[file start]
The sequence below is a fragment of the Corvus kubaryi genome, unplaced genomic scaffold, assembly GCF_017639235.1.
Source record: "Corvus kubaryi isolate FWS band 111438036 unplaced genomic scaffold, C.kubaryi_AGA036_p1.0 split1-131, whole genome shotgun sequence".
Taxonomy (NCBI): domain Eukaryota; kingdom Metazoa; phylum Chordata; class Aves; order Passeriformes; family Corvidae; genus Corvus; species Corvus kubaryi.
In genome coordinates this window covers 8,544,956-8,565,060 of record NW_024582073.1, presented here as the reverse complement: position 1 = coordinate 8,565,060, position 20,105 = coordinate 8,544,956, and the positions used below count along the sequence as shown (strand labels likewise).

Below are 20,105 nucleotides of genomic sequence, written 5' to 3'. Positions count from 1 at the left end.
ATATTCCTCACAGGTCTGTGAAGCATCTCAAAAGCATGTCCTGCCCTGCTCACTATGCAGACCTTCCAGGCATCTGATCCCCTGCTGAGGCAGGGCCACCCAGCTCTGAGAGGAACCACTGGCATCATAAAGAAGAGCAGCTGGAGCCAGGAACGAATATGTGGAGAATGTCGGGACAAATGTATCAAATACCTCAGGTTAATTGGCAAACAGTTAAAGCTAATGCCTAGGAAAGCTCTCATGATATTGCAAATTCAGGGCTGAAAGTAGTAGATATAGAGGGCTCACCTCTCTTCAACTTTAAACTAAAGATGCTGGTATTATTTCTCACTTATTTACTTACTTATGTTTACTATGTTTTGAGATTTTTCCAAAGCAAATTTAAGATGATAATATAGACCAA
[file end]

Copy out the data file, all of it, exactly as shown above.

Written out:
The sequence below is a fragment of the Corvus kubaryi genome, unplaced genomic scaffold, assembly GCF_017639235.1.
Source record: "Corvus kubaryi isolate FWS band 111438036 unplaced genomic scaffold, C.kubaryi_AGA036_p1.0 split1-131, whole genome shotgun sequence".
Taxonomy (NCBI): domain Eukaryota; kingdom Metazoa; phylum Chordata; class Aves; order Passeriformes; family Corvidae; genus Corvus; species Corvus kubaryi.
In genome coordinates this window covers 8,544,956-8,565,060 of record NW_024582073.1, presented here as the reverse complement: position 1 = coordinate 8,565,060, position 20,105 = coordinate 8,544,956, and the positions used below count along the sequence as shown (strand labels likewise).

Below are 20,105 nucleotides of genomic sequence, written 5' to 3'. Positions count from 1 at the left end.
ATATTCCTCACAGGTCTGTGAAGCATCTCAAAAGCATGTCCTGCCCTGCTCACTATGCAGACCTTCCAGGCATCTGATCCCCTGCTGAGGCAGGGCCACCCAGCTCTGAGAGGAACCACTGGCATCATAAAGAAGAGCAGCTGGAGCCAGGAACGAATATGTGGAGAATGTCGGGACAAATGTATCAAATACCTCAGGTTAATTGGCAAACAGTTAAAGCTAATGCCTAGGAAAGCTCTCATGATATTGCAAATTCAGGGCTGAAAGTAGTAGATATAGAGGGCTCACCTCTCTTCAACTTTAAACTAAAGATGCTGGTATTATTTCTCACTTATTTACTTACTTATGTTTACTATGTTTTGAGATTTTTCCAAAGCAAATTTAAGATGATAATATAGACCAA